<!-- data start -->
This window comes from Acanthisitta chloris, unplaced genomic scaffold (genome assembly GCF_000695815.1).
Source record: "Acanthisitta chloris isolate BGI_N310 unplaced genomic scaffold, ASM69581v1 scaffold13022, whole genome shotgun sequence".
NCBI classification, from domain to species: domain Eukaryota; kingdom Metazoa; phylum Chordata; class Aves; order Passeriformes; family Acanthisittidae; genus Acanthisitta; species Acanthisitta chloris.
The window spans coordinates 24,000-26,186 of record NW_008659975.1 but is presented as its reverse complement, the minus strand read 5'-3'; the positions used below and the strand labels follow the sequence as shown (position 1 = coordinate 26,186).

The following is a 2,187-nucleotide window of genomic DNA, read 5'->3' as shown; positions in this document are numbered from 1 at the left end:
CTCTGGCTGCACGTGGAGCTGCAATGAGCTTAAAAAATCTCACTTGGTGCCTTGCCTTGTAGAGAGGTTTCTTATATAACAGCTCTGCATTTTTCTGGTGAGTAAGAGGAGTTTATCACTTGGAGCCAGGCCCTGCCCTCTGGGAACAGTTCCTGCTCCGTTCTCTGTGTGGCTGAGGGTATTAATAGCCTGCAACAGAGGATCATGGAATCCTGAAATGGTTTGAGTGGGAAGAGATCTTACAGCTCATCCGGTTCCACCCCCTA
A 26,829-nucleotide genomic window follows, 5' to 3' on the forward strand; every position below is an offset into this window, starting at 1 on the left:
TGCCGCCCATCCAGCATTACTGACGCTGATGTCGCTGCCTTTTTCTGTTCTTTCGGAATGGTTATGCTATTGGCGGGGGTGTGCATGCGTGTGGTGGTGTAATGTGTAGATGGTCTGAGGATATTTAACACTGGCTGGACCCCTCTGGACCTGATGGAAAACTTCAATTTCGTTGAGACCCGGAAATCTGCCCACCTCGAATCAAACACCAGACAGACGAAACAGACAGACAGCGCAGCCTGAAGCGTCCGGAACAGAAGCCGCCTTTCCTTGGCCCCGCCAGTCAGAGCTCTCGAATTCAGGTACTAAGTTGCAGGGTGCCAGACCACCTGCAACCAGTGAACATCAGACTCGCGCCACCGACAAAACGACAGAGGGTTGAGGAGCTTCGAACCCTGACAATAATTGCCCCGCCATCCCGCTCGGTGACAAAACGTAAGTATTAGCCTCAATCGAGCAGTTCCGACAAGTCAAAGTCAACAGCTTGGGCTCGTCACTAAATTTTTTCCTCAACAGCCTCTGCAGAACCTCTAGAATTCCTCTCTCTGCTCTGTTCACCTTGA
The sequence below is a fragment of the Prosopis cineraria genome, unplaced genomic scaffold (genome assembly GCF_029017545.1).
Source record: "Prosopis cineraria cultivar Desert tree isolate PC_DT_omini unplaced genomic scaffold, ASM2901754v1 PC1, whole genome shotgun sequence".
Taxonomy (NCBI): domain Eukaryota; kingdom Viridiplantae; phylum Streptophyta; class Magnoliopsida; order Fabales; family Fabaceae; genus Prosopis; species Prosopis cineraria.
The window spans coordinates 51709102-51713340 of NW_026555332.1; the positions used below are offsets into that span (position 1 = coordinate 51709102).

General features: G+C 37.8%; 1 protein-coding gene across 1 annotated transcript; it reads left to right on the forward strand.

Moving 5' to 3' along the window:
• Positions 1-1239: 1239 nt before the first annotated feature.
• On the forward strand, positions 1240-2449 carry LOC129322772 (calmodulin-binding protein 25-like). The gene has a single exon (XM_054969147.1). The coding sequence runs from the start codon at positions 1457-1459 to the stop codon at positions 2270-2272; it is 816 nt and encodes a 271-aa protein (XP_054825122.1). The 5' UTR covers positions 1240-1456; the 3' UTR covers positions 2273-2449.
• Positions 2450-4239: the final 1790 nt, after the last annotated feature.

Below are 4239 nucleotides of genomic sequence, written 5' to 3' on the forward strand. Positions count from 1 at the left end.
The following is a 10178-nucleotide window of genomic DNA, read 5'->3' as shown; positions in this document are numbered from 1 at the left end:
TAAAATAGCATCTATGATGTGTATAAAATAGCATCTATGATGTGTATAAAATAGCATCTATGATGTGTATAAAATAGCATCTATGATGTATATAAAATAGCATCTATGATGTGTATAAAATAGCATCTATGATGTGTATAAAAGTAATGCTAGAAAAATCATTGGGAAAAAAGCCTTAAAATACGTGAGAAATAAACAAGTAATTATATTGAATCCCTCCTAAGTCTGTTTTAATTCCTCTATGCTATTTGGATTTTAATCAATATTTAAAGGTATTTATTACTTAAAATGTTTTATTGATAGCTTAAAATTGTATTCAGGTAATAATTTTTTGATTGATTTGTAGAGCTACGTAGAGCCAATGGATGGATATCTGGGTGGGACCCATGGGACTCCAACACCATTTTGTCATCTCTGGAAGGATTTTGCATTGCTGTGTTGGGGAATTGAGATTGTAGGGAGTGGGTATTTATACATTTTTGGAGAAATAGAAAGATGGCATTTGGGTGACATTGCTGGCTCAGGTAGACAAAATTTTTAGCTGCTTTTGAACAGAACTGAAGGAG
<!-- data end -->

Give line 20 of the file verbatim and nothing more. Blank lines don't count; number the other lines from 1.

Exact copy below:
TAAAATAGCATCTATGATGTGTATAAAATAGCATCTATGATGTGTATAAAATAGCATCTATGATGTGTATAAAATAGCATCTATGATGTATATAAAATAGCATCTATGATGTGTATAAAATAGCATCTATGATGTGTATAAAAGTAATGCTAGAAAAATCATTGGGAAAAAAGCCTTAAAATACGTGAGAAATAAACAAGTAATTATATTGAATCCCTCCTAAGTCTGTTTTAATTCCTCTATGCTATTTGGATTTTAATCAATATTTAAAGGTATTTATTACTTAAAATGTTTTATTGATAGCTTAAAATTGTATTCAGGTAATAATTTTTTGATTGATTTGTAGAGCTACGTAGAGCCAATGGATGGATATCTGGGTGGGACCCATGGGACTCCAACACCATTTTGTCATCTCTGGAAGGATTTTGCATTGCTGTGTTGGGGAATTGAGATTGTAGGGAGTGGGTATTTATACATTTTTGGAGAAATAGAAAGATGGCATTTGGGTGACATTGCTGGCTCAGGTAGACAAAATTTTTAGCTGCTTTTGAACAGAACTGAAGGAG